For 40 years Alice has taught at Wellesley College, in the Department of Art and the Women’s Studies program, and she has held two chairs. Early in her career she founded Wellesley’s Architecture Program, which she long co-directed. In prestigious visiting professorships, numerous research groups, and in fellowships at institutions including Harvard and the American Academy in Rome, Alice has shared widely her legendary generosity as a mentor and interlocutor.


As a director of the SAH, Alice served our Society well, but as a pioneer in bringing feminism to architectural history, her even greater service lies in having helped transform our discipline, and thereby helping make the Society we know today—the SAH Affiliated Groups, and the SAH that is increasingly willing to ask difficult questions about whom and how it serves.


Relatively few people have the privilege of studying with Alice. But for those of us who do, the experience is life-changing. Through the Architecture Program at Wellesley, she has made the questions of architectural history central to the training of future architects, and helped ensure that the architectural history of the future includes more women.


Please join me in congratulating Alice Friedman as she is inducted as a Fellow of the Society of Architectural Historians.




Congratulations to Professor Friedman on this well earned honor. We're fortunate to have you in our department ushering the next generation of Architectural Historians.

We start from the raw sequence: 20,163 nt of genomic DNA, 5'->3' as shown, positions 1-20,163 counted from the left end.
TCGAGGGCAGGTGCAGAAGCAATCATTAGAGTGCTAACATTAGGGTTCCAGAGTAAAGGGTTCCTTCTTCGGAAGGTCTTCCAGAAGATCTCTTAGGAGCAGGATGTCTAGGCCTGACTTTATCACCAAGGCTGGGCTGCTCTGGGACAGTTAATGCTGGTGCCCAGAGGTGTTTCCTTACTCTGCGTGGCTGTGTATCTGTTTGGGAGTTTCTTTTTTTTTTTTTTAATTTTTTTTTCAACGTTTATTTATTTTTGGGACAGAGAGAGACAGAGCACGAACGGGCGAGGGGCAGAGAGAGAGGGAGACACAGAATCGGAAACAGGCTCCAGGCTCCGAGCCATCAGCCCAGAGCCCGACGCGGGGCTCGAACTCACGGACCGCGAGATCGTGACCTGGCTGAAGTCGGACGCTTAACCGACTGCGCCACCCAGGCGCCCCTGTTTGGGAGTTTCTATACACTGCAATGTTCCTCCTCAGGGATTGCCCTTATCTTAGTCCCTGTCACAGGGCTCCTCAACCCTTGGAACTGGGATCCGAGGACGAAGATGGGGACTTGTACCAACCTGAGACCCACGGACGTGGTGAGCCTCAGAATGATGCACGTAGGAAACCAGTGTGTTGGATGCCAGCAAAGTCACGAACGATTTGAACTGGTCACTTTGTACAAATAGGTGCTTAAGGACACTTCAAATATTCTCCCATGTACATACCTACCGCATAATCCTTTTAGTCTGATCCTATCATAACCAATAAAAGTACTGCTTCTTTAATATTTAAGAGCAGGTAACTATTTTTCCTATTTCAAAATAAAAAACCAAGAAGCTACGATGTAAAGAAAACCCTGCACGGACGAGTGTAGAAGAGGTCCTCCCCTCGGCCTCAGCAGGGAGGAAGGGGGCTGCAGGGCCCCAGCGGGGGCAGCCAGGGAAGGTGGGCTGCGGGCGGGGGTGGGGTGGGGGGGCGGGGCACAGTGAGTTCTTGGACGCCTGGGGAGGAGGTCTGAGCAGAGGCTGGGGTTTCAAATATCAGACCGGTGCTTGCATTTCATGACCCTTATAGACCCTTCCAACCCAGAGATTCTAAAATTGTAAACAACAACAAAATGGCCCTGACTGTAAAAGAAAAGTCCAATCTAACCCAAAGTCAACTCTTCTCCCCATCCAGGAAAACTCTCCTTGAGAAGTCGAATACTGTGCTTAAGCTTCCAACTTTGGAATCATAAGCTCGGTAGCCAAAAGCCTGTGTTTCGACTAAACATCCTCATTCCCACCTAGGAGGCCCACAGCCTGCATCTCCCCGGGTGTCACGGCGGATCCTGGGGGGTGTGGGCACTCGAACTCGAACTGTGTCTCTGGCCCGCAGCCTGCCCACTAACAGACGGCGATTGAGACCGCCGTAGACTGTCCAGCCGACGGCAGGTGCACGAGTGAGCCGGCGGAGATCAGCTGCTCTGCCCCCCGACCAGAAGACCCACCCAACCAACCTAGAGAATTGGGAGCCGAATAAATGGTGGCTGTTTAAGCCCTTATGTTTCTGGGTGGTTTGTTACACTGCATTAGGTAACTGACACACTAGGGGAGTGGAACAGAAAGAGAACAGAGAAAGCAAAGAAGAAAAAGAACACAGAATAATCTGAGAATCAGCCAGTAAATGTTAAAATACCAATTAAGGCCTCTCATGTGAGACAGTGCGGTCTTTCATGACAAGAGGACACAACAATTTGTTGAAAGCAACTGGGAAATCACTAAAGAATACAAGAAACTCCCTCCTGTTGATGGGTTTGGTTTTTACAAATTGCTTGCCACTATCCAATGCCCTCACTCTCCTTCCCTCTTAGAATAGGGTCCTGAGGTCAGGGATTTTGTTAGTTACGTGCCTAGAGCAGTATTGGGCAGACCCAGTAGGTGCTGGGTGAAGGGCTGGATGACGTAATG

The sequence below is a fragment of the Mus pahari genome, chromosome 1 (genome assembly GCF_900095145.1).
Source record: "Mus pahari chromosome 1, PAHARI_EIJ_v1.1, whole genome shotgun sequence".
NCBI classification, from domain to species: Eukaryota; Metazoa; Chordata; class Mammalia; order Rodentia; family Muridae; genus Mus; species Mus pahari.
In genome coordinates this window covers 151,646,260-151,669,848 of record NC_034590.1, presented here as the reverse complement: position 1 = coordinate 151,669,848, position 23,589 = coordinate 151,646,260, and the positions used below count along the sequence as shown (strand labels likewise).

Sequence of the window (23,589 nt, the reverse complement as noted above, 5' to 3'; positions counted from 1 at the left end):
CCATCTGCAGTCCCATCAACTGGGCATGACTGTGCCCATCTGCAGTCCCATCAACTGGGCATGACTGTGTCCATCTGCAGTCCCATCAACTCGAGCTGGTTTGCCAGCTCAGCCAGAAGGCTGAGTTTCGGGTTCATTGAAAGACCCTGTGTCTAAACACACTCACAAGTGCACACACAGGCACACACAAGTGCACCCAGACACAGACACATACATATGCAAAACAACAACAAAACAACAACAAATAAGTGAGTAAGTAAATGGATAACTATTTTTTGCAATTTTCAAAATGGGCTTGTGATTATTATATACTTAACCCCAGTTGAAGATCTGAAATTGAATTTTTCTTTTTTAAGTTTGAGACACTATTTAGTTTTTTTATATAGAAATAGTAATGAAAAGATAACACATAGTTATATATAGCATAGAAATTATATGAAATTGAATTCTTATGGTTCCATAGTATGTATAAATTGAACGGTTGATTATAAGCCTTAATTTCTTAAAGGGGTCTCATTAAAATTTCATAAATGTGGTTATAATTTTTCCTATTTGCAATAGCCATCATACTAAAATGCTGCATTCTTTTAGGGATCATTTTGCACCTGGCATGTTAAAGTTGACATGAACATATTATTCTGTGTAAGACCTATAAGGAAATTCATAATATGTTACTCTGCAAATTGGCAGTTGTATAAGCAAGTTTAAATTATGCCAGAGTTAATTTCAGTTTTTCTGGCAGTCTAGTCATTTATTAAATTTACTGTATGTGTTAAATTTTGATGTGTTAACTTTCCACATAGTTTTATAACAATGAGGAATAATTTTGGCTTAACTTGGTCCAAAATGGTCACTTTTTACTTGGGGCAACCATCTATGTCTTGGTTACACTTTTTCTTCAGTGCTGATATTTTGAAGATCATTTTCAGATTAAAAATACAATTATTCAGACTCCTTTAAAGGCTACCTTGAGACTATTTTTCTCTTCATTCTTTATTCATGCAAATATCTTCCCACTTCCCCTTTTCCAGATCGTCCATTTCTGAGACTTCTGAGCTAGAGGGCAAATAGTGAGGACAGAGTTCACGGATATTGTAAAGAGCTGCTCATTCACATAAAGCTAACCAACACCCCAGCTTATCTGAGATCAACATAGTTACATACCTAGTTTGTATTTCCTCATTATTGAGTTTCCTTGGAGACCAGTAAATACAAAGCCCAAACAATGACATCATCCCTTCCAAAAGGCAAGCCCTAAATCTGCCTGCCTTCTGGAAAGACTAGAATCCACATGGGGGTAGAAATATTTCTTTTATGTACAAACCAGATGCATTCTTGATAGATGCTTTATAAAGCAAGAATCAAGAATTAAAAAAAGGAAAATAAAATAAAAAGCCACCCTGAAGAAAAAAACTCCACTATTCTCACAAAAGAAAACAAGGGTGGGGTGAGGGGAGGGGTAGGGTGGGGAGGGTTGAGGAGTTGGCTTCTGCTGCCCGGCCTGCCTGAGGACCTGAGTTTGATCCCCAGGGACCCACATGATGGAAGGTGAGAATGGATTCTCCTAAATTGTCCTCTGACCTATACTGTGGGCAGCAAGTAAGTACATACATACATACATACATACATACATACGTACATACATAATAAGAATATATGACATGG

Upcoming events this week: Halverson Lecture and Frank Williams Visiting Artist

text-based poster for Black Spaces Matter lecture
Join the Art Department on November 5 for the 2019 Harry Halverson Lecture on American Architecture, this year featuring architect and architectural historian Pamela Karimi. Karimi's talk, Black Spaces Matter: Learning from an Abolitionist Neighborhood, will center on her work with the architectural history of New Bedford, MA to look further into its role in the history of abolition and post-industrial renewal.
Tuesday, Nov. 5, 2019
5:00 pm
JAC 450
A brief reception in the Jewett Sculpture Court will follow the event. This talk is free and open to the public.
poster for Marco Maggi talk, empty-looking white box gallery space with text overlay